San Blas. A blend of ancient, colonial and modern, religious and decadent, peaceful and lively, traditional and new – the district is a bit of a mix to say the least. It’s a hippy hang out, an artists retreat, a backpacker’s home. It’s a tourist puller and a night-life mecca. A religious site that is home to an important parish church, and also a place where locals live in the same homes that have stood here on the same streets, high above Cusco, for centuries.
In Inca times San Blas was outside the ceremonial centre of the city, past the Hatunrumiyoc and its 12 angled stone. To get there you had to go on past the Tullumayo river (now Choquechaca and Tullumayo streets) and through an agricultural area that separated the homes of the commoners from those of the elite and the ceremonial centre. This green space also helped outline the shape of the Puma the Inca city of Q’osco was shaped as. San Blas, or rather Tococachi as it was then called, was above the Puma’s shoulder blades and had fine views over the Inca-era plaza.
Tococachi was a mix of simple homes and large farming terraces. Clear evidence of these wide terraces can still be seen. The Plazoleta de San Blas is one, and the San Blas church is built on it. Behind it is a huge vertical wall, now decorated with fountains, above which is the next level of the terraces. Here, on what is now Tandopata street but used to be a terrace, you will find another exposed wall with homes built higher above it. These homes are on an even higher terrace, and that wall is not a foundation, but a terraced wall holding back the soil.
When the Spanish took control of the city, the indigenous of Tococachi stayed where they were. Their numbers were even swelled, not by other indigenous, but by ordinary Spaniards who moved in alongside them. It is this mix of cultures and influences that may give San Blas it’s special charm.
Weaving streets curve to adapt to the land, refusing to be ordered into the mandated Spanish grid pattern. Foundations of field stones used by the indigenous remain, but pretty Spanish colonial homes constructed from adobe grow out of them. San Blas’s architecture has become synonymous with traditional Cusqueño architecture – pretty doorways, balconies and windows in brilliant white walls with red tiled roofs.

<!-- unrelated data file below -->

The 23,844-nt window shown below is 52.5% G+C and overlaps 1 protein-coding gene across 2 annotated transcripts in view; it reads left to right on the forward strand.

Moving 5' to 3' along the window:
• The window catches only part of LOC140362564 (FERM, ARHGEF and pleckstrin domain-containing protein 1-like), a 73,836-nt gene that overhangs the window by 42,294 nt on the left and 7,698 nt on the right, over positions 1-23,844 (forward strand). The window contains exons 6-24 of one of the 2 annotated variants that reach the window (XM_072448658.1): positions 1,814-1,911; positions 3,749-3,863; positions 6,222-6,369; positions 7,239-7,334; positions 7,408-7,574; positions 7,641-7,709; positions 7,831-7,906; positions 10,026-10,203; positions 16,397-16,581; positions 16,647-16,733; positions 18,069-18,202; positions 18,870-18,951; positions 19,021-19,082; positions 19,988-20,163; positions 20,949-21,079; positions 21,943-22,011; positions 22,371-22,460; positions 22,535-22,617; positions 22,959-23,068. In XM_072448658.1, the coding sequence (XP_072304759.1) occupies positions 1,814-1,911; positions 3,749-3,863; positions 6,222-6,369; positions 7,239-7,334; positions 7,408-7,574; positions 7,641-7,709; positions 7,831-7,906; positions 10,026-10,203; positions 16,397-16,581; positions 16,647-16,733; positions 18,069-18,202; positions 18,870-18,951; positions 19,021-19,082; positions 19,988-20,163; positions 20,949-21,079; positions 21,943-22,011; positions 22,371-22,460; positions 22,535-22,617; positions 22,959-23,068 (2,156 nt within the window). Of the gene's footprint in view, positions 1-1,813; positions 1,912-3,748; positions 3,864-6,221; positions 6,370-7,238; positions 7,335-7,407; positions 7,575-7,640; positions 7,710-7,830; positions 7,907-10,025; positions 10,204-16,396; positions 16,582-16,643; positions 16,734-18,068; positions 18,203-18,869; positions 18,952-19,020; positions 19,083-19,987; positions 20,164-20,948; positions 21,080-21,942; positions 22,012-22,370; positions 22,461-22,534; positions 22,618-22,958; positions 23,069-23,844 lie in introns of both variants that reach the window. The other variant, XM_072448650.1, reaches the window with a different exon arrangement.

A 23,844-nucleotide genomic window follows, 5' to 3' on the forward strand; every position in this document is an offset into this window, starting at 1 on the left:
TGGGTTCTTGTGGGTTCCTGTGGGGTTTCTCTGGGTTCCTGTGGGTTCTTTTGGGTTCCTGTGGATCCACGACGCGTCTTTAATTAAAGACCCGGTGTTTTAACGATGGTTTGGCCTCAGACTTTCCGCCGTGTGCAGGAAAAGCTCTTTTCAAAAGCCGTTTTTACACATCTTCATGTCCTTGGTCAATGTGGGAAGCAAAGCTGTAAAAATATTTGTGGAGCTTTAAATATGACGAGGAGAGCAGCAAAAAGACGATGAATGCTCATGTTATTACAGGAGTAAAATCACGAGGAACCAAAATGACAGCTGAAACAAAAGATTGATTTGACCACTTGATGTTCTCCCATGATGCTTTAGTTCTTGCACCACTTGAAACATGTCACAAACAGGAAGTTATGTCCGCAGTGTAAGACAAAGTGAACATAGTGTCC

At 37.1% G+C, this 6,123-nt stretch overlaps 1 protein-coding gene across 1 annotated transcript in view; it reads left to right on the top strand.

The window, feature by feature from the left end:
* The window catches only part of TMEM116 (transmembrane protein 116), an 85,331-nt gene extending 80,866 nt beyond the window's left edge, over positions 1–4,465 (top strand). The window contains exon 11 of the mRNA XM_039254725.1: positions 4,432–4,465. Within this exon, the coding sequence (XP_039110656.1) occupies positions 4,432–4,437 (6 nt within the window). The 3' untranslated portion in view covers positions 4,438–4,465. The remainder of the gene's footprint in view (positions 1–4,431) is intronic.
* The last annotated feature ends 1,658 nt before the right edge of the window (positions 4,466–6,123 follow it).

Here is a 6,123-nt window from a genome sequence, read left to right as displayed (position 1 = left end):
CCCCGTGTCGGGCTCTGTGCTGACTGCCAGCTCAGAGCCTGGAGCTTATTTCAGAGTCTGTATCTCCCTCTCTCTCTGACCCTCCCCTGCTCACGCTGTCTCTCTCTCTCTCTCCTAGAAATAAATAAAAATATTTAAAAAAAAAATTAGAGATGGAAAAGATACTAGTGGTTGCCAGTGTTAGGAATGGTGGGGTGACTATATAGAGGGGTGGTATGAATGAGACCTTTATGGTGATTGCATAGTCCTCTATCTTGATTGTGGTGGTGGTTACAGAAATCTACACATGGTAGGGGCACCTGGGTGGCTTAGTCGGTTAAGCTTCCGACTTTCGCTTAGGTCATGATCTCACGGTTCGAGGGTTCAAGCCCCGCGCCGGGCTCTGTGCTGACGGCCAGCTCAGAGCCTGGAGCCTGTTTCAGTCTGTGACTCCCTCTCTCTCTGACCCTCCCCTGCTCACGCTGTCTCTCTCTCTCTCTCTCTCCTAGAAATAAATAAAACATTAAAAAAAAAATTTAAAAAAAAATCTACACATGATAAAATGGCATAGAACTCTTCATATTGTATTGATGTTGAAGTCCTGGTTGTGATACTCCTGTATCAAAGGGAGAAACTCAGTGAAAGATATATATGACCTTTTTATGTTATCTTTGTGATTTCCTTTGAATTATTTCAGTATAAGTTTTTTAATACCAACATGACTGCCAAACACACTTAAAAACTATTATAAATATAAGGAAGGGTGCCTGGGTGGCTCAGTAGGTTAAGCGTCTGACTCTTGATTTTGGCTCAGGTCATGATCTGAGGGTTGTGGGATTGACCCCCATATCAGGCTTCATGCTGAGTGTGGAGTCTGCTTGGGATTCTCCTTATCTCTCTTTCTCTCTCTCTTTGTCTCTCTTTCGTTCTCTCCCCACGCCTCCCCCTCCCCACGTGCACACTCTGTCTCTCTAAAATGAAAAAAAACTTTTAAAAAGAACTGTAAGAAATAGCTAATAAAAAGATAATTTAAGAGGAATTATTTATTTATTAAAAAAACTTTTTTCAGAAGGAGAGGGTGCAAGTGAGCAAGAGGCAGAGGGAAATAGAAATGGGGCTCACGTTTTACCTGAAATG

No two streets are alike, and all are a joy to explore. This is something most visitors to Cusco do on their first day and the steep hills are something of a test of your body’s acclimatization to the altitude.
The church of San Blas, completed in 1562, but destroyed by an earthquake and rebuilt in the 1650s, is also special. No longer serving any particular deity, it is a profit-machine for the catholic church of Cusco who have turned it into an expensive tourist attraction. People pay to enter this building because it contains something very special. Before the turn of the century at the end of the 1600s, the parish bishop, Manuel Mollinedo y Angulo, ordered a new pulpit to be carved from cedar. The resulting work is considered by many to be the finest ever created in Peru’s vice-royalty and beyond.
In the lower parts of San Blas, small shops selling goods to hoards of tourists in the day give way to bars that open during the night. From hippy hangouts to Irish pubs to cocktail bars, there seems to be something for everyone and at night the streets are even busier than during the day.
Artists too have taken up residence in San Blas. Mendívil and Mérida are just two of the family names of artists focusing on religious art. Don’t miss the long-necked angels.
The charm of this part of the old Inca capital is captured in its steep streets and in the façades of its colonial buildings. Simple, humble but very beautiful, San Blas has become synonymous with Cusco, and any visit is sure to include it.